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Toxins 2016, 8(3), 61; doi:10.3390/toxins8030061

Paulistine—The Functional Duality of a Wasp Venom Peptide Toxin

1
Department of Biology/Center of Study of Social Insects, Institute of Biosciences, São Paulo State University (UNESP), Rio Claro 13506-900, SP, Brazil
2
Fundação Oswaldo Cruz—Health Ministry/Fiocruz Rondônia, Porto Velho 21040-900, RO, Brazil
3
Department of Clinical Analysis, Proteomic Center, Faculty of Pharmaceutical, Sciences, São Paulo State University (UNESP), Araraquara 14801-902, SP, Brazil
*
Author to whom correspondence should be addressed.
Academic Editor: Glenn F. King
Received: 9 December 2015 / Revised: 12 February 2016 / Accepted: 22 February 2016 / Published: 29 February 2016
(This article belongs to the Special Issue Arthropod Venoms)
View Full-Text   |   Download PDF [3518 KB, uploaded 29 February 2016]   |  

Abstract

It has been reported that Paulistine in the venom of the wasp Polybia paulista co-exists as two different forms: an oxidized form presenting a compact structure due to the presence of a disulfide bridge, which causes inflammation through an apparent interaction with receptors in the 5-lipoxygenase pathway, and a naturally reduced form (without the disulfide bridge) that exists in a linear conformation and which also causes hyperalgesia and acts in the cyclooxygenase type II pathway. The reduced peptide was acetamidomethylated (Acm-Paulistine) to stabilize this form, and it still maintained its typical inflammatory activity. Oxidized Paulistine docks onto PGHS2 (COX-2) molecules, blocking the access of oxygen to the heme group and inhibiting the inflammatory activity of Acm-Paulistine in the cyclooxygenase type II pathway. Docking simulations revealed that the site of the docking of Paulistine within the PGHS2 molecule is unusual among commercial inhibitors of the enzyme, with an affinity potentially much higher than those observed for traditional anti-inflammatory drugs. Therefore, Paulistine causes inflammatory activity at the level of the 5-lipooxygenase pathway and, in parallel, it competes with its reduced form in relation to the activation of the cyclooxygenase pathway. Thus, while the reduced Paulistine causes inflammation, its oxidized form is a potent inhibitor of this activity. View Full-Text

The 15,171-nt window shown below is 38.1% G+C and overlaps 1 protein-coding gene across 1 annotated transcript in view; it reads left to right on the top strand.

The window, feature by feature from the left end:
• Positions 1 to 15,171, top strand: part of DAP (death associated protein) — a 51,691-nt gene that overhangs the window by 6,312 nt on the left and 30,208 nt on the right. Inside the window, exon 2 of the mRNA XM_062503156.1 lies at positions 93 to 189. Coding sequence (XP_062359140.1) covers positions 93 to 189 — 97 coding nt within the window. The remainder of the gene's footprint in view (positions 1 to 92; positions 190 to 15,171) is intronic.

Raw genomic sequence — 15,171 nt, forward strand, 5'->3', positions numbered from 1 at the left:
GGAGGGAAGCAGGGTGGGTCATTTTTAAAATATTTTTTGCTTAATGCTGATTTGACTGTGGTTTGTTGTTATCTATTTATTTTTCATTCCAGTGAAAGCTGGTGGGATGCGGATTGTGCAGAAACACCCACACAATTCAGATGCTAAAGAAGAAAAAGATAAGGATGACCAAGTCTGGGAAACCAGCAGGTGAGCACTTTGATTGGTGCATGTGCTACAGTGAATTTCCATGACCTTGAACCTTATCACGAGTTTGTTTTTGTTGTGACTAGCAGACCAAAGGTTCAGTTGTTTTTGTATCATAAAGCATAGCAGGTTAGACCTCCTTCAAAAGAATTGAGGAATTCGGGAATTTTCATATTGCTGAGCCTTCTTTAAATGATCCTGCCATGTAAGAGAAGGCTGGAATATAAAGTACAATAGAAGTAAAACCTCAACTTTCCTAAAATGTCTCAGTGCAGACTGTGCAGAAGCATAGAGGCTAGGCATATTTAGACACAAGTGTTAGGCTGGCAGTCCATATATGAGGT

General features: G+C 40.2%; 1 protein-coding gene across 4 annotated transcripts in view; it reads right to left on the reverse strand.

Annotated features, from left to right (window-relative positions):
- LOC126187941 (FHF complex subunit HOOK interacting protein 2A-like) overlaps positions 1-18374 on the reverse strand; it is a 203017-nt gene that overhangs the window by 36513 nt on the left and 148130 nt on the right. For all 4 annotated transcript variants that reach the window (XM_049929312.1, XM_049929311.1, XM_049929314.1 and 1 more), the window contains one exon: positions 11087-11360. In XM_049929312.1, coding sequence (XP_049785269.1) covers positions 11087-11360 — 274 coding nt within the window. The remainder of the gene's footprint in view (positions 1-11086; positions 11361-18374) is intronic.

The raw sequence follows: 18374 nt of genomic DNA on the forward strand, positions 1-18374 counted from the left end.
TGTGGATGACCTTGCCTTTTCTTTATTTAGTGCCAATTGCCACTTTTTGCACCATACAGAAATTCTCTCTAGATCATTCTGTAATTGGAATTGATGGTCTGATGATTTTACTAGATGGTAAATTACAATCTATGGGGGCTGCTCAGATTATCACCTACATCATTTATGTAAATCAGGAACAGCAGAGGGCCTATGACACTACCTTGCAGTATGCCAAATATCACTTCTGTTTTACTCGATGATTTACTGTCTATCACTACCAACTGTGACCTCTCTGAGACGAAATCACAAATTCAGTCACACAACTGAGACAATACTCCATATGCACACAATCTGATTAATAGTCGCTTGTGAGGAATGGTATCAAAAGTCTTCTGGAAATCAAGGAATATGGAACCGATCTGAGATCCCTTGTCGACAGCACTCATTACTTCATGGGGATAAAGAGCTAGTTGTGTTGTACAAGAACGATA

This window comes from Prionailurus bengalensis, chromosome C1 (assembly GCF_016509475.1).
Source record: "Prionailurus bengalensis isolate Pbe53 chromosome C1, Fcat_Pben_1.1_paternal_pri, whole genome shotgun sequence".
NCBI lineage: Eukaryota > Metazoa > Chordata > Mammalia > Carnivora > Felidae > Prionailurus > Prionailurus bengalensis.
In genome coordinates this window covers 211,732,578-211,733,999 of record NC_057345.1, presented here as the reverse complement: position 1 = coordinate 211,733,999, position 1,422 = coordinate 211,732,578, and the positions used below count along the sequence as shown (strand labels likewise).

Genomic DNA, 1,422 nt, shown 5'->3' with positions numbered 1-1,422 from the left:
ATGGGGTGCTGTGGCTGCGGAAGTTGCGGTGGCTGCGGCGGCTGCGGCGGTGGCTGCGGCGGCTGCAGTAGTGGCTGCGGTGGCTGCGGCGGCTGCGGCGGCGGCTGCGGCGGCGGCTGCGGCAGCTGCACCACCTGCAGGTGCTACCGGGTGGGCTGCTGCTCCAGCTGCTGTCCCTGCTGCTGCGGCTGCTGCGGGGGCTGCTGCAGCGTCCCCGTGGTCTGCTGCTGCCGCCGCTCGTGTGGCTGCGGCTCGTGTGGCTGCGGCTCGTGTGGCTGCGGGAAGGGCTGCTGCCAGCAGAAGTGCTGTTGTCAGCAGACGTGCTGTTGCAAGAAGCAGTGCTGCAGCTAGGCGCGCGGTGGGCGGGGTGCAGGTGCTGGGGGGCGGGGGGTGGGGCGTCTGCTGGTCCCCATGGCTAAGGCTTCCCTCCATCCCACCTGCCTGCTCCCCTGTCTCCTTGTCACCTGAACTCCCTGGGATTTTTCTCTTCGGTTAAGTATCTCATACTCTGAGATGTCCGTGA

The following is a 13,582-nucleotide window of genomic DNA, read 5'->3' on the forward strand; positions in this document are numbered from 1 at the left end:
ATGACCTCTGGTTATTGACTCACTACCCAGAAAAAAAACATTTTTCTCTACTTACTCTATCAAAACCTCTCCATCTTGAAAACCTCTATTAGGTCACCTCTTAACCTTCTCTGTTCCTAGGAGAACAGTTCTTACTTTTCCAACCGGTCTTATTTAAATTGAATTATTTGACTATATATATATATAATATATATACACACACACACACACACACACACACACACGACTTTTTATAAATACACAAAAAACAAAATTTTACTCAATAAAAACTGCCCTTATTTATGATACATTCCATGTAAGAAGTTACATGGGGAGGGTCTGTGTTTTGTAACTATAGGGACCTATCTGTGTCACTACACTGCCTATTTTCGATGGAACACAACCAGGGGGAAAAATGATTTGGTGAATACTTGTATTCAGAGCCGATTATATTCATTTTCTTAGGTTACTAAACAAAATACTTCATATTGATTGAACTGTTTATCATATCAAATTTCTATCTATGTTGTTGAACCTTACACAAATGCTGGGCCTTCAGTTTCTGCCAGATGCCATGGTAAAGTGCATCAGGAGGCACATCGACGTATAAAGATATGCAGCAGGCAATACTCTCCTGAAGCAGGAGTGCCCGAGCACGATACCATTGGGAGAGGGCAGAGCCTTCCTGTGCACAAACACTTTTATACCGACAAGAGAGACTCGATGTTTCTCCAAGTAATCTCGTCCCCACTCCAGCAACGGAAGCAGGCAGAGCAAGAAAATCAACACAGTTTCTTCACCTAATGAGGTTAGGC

Keywords: wasp venom; inflammation; pain; peptide synthesis; molecular modeling; docking wasp venom; inflammation; pain; peptide synthesis; molecular modeling; docking
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This is an open access article distributed under the Creative Commons Attribution License which permits unrestricted use, distribution, and reproduction in any medium, provided the original work is properly cited. (CC BY 4.0).

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MDPI and ACS Style

Arcuri, H.A.; Gomes, P.C.; de Souza, B.M.; Dias, N.B.; Brigatte, P.; Stabeli, R.G.; Palma, M.S. Paulistine—The Functional Duality of a Wasp Venom Peptide Toxin. Toxins 2016, 8, 61.

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